3. Newer cabinets are now being designed for organization and so you can find soft closing drawers, inserts for knives, pull out storage for large appliances and spice racks. Think about your lifestyle and how easy you want to make it when working in the kitchen.
  4. Another detail to think about is designing with future cleaning in mind. Find products that will keep cleaning minimal to save you time and energy in the long run. Flush-set or under-mount sinks don’t catch as much dirt and grime. Quartz countertops have way less maintenance than granite countertops.
  5. Designing wide pathways for your kitchen is important for easy traffic flow. The standard paths throughout the kitchen should be at least 36 inches wide and in the cooking-zone area should be about 42 inches wide. When planning makes sure your kitchen island or peninsulas have a good width for you to get around with ease.

 


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Feel free to Contact Us here at Retro Pro Kitchen and Bath and we would be happy to answer any questions you may have!

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How to Choose a Bathtub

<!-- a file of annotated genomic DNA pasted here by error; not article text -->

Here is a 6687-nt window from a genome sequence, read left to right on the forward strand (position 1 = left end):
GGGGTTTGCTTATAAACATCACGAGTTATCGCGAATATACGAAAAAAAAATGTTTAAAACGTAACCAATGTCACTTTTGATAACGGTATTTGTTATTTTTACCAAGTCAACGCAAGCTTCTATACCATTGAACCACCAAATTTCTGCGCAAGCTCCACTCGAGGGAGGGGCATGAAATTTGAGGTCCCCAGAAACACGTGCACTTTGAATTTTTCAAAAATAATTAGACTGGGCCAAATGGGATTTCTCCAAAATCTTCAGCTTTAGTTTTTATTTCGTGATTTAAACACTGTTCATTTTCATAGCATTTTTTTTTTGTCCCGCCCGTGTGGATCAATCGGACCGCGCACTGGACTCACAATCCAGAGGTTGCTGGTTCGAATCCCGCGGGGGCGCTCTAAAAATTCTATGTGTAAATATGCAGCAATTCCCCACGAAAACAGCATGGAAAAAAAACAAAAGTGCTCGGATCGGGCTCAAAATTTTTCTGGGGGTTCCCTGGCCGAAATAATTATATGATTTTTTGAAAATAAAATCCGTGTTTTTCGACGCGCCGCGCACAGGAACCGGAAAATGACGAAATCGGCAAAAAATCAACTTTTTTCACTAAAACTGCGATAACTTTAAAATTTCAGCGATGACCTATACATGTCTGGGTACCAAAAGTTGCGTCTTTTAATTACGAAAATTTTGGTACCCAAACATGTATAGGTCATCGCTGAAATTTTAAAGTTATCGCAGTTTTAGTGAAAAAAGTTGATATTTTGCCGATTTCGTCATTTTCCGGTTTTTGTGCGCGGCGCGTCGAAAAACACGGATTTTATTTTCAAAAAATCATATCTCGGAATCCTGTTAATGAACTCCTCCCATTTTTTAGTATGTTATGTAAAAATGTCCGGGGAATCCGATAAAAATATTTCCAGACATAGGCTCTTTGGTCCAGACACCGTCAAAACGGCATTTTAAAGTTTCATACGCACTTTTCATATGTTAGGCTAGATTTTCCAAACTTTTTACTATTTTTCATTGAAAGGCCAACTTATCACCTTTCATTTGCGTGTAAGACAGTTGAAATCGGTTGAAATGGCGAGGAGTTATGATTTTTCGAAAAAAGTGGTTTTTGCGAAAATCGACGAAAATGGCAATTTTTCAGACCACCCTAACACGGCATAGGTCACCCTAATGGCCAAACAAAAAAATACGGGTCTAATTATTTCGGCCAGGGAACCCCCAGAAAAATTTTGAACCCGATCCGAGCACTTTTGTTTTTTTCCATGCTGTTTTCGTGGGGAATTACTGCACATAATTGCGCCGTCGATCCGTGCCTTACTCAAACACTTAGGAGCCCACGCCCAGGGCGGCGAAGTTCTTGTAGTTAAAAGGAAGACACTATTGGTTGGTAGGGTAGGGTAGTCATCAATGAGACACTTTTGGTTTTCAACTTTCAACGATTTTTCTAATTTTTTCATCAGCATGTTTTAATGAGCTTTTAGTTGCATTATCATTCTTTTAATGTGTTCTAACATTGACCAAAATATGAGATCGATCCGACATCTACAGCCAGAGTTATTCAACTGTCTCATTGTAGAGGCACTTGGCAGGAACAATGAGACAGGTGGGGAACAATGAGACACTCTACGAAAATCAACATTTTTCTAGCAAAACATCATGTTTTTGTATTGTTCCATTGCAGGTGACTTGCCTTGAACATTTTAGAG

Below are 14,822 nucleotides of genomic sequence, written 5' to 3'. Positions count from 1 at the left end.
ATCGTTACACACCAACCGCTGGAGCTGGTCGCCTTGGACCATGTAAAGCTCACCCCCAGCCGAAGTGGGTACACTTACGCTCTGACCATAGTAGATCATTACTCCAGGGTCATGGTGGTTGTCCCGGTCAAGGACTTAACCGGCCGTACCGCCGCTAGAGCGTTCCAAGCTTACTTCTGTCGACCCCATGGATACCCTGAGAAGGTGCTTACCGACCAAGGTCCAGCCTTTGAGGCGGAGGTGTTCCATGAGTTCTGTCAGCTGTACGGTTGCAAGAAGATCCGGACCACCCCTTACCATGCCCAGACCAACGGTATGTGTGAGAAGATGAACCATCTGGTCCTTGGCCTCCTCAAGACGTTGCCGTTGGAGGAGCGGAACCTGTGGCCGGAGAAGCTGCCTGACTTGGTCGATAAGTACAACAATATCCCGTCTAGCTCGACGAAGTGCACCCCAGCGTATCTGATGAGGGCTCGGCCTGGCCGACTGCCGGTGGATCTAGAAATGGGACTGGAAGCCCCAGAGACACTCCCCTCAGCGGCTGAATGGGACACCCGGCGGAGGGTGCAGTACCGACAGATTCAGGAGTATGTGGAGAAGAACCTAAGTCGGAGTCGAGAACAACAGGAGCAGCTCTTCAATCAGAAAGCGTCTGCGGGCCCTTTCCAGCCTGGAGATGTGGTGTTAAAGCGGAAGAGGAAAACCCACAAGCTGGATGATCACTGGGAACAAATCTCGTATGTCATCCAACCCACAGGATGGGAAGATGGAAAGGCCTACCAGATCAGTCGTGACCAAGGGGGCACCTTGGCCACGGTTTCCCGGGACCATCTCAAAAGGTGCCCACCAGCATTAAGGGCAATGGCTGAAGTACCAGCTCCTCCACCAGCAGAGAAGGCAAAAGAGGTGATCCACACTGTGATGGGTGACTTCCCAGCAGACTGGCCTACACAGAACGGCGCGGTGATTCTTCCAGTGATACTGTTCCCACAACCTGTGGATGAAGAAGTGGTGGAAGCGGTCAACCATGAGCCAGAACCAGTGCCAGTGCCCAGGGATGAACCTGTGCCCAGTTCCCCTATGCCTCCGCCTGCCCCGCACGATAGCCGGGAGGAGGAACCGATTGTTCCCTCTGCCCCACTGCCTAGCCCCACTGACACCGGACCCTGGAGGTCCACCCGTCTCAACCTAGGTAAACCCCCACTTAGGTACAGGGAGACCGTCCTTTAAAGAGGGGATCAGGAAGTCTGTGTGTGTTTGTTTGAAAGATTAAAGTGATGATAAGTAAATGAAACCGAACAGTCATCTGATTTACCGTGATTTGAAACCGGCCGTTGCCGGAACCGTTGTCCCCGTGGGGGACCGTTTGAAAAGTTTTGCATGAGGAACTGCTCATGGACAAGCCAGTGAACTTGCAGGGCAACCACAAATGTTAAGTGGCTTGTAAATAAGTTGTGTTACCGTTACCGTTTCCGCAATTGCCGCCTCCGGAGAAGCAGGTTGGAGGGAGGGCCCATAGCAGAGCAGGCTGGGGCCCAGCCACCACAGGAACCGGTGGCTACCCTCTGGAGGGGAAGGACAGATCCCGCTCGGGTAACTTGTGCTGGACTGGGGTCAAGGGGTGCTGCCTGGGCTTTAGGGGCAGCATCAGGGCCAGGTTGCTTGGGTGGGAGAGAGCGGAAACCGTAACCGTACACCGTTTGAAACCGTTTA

Bathtubs aren’t simple anymore. In today’s modern day bathroom, tubs are becoming outdated especially if you have two or more in the house. Losing a tub in the master bathroom isn’t going to devalue the house especially if you want to put in place a giant walk-in shower. But if you want to have that classic master suite bathroom there are many types of bathtubs to choose from that fits your family’s needs. There are two basic kinds of bathtubs but many styles, sizes, and materials come in those two styles.

 

Freestanding Tubs

This type of tub stands alone and is usually finished on all sides. They are usually more expensive than built-ins, depending on the fixture choices. They are becoming more affordable than before because of their popularity. Plumbing can be harder to hide and be more extensive. They also take up more space in the bathroom, so make sure space is compatible with this choice of the tub.

 

Built-in Tub

A built-in tub is a bathtub that is unfinished on at least two sides and is installed against a wall or within a pre-built tub surround or enclosure. Depending on the choice of material for the surround it can become more expensive than the freestanding tubs. Usually fairly easy to hide the plumbing in these types of tubs.

 

Types of Materials

Fiberglass

Fiberglass is the least expensive type of material, also called fiberglass-reinforced plastic or FRP. It is made by forming layers of fiberglass into the shape then coated with something called Gelcoat resin. Fiberglass does scratch easy so there is more maintenance involved, which is why it isn’t the number one choice on the market anymore.

 

Porcelain on Steel